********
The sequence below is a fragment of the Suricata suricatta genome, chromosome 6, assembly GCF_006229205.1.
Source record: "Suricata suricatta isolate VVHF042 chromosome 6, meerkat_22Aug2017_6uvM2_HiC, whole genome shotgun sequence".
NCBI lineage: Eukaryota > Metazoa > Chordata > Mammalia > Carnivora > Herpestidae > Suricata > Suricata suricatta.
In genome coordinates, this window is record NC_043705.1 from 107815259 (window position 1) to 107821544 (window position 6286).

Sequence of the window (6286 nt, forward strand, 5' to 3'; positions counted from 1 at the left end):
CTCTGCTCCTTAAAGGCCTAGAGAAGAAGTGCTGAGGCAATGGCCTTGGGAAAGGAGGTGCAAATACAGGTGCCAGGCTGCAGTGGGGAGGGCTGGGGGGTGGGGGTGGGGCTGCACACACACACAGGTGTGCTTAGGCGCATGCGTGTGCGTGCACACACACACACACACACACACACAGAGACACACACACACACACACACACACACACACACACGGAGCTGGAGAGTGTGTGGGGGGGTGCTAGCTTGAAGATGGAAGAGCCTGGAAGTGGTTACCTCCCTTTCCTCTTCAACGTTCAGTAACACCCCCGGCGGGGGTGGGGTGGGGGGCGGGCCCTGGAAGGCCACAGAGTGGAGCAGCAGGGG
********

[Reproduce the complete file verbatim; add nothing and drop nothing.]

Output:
The sequence below is a fragment of the Suricata suricatta genome, chromosome 6, assembly GCF_006229205.1.
Source record: "Suricata suricatta isolate VVHF042 chromosome 6, meerkat_22Aug2017_6uvM2_HiC, whole genome shotgun sequence".
NCBI lineage: Eukaryota > Metazoa > Chordata > Mammalia > Carnivora > Herpestidae > Suricata > Suricata suricatta.
In genome coordinates, this window is record NC_043705.1 from 107815259 (window position 1) to 107821544 (window position 6286).

Sequence of the window (6286 nt, forward strand, 5' to 3'; positions counted from 1 at the left end):
CTCTGCTCCTTAAAGGCCTAGAGAAGAAGTGCTGAGGCAATGGCCTTGGGAAAGGAGGTGCAAATACAGGTGCCAGGCTGCAGTGGGGAGGGCTGGGGGGTGGGGGTGGGGCTGCACACACACACAGGTGTGCTTAGGCGCATGCGTGTGCGTGCACACACACACACACACACACACACAGAGACACACACACACACACACACACACACACACACACGGAGCTGGAGAGTGTGTGGGGGGGTGCTAGCTTGAAGATGGAAGAGCCTGGAAGTGGTTACCTCCCTTTCCTCTTCAACGTTCAGTAACACCCCCGGCGGGGGTGGGGTGGGGGGCGGGCCCTGGAAGGCCACAGAGTGGAGCAGCAGGGG